Gender inequalities are being reinforced in Brazil by the lack of information, discussion and proper press coverage, as well as rampant misinformation. Giulliana co-founded the first organization in Brazil to change the debate and narratives about gender using data transformed into simple and creative narratives attractive to a diverse audience. Besides opening space for more thoughtful discussion in society engaging public, private, and social sectors, she is creating a network of partners who are doing original research where relevant data is not always available.
The New Idea
The lack or unavailability of data on gender, coupled with a lack of data gathering, analyses, and presentation, hinders the perception of social inequalities in Brazil, as well as the construction of actions and policies to address these inequalities. Without survey funded by philanthropists, for example, policy makers would not know that hunger is present in 11% of households headed by women, compared to 7% in households headed by men; or that hunger is present in 10.7% of the households headed by black people, compared to only 7.5% of households headed by white people.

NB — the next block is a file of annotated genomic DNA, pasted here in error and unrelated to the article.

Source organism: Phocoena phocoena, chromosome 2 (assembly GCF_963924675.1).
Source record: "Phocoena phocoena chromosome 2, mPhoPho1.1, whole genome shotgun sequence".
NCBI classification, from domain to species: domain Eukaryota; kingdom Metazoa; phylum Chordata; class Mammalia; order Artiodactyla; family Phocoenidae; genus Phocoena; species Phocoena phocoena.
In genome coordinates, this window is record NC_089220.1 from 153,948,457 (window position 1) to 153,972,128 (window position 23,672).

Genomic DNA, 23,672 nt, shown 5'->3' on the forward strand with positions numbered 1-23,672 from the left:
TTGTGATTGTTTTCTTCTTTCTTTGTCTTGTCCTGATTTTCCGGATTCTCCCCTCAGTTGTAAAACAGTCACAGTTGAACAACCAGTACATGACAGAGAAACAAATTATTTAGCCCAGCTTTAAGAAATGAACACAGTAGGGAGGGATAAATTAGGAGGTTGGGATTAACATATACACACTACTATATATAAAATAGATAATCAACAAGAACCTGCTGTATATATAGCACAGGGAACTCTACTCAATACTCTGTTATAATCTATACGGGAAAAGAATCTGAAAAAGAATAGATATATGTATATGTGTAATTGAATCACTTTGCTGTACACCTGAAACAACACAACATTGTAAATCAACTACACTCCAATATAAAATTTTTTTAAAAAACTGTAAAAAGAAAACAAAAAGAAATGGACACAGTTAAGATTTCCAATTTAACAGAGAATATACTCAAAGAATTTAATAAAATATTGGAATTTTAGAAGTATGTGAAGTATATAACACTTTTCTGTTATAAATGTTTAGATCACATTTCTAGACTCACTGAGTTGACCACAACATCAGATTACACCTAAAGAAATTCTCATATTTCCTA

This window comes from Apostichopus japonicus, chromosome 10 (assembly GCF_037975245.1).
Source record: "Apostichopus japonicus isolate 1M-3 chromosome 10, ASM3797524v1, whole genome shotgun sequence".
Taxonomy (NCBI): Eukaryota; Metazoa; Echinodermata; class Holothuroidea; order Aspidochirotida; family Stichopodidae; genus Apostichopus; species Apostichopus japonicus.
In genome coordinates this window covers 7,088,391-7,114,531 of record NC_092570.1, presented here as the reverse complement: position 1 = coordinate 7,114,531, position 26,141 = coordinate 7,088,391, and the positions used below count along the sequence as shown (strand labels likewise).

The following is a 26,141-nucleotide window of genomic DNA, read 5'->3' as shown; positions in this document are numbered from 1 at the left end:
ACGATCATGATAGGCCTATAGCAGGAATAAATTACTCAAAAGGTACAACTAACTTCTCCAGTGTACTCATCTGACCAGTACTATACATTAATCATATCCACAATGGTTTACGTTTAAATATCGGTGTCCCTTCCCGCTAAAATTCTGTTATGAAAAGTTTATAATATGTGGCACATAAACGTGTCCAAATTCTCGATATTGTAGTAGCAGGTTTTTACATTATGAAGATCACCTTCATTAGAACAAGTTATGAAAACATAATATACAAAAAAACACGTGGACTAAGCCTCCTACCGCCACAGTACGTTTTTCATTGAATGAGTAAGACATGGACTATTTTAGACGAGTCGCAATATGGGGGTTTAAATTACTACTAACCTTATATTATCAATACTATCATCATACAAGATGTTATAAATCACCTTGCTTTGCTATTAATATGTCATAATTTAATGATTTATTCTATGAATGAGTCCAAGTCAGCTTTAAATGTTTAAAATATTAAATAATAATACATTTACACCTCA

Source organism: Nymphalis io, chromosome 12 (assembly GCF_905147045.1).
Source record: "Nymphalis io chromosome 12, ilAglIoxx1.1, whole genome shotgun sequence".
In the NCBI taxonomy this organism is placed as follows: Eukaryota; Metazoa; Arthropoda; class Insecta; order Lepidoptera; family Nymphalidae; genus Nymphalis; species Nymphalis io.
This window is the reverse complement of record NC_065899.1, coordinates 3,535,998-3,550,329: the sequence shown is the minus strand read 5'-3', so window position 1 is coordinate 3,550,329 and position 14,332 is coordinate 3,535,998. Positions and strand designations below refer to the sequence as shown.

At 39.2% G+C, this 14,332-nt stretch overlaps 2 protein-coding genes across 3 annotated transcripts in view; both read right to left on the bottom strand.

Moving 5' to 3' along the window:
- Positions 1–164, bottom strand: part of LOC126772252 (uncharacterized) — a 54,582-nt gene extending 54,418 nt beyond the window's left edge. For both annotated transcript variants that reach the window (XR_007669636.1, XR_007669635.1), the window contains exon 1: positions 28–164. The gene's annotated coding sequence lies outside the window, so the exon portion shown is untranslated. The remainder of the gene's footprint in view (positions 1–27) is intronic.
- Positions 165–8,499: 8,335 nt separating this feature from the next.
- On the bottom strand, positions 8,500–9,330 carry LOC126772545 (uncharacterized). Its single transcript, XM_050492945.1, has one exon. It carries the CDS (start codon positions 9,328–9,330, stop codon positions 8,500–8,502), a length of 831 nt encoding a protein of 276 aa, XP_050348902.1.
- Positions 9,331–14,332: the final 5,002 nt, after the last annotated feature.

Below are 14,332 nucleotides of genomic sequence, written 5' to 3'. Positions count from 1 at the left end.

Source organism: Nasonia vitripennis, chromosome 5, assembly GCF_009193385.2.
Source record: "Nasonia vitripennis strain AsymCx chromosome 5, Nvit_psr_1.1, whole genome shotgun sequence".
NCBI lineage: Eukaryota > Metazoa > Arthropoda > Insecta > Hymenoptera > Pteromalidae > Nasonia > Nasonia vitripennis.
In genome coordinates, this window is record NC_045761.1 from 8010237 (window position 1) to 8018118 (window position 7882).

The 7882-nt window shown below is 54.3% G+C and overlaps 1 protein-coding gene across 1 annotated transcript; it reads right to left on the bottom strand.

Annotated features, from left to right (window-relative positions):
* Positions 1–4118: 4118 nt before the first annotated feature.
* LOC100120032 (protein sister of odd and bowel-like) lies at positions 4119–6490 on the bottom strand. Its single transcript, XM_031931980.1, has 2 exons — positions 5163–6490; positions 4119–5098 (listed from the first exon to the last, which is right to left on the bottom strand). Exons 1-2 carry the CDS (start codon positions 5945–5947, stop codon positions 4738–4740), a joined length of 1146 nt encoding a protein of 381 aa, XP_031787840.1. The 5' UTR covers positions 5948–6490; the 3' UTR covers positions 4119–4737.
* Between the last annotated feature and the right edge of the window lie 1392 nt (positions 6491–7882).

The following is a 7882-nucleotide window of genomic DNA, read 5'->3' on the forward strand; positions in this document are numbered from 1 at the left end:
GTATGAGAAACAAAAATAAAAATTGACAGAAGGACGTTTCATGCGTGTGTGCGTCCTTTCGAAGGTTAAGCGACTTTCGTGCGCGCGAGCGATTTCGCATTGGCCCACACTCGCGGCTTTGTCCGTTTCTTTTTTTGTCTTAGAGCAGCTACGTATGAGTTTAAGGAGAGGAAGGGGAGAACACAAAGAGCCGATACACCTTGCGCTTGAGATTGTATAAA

Identifying these obstacles, Giulliana co-founded Gender and Number (Gn) in 2016 to foster the use of data on women, black women and LGBTQIA+ issues transformed into creative, simple, and powerful visualizations by a growing movement of journalists, media outlets, public officials, business leaders and civil society organizations committed to making progress in social justice. Based on impactful and consistent information, content is distributed through a variety of forms using accessible language that enabled the content to be widely reproduced and serve as a reference for the formulation and proposals of gender rights national bills. As the information is fact-based, today Gn production crosses boundaries and connects with a wide range of audiences, varying from conservative newspapers to grassroots networks.
To unlock the social transformative power of the business sector, Giulliana recently launched a tool for managers and leaders, The Gn Hub, that generates diagnostics and reports on gender and race scenarios to assist in staff training and deepen compliance policies toward diversity. In search of changes in the field, Giulliana has been contributing to the training of journalists, participating in courses promoted by civil society organizations or universities, receiving and hiring young journalists in Gender and Number and maintaining an open dialogue channel with other media organizations and digital natives, such as ABRAJI (Brazilian Association of Investigative Journalism) and AJOR (Digital Journalism Association). In the future, Giulliana seeks to work more systematically with Latin American media organizations across the continent, to expand the scope of reporting as well as Latin America relevant data visualizations, such as violence against women and female representation in politics.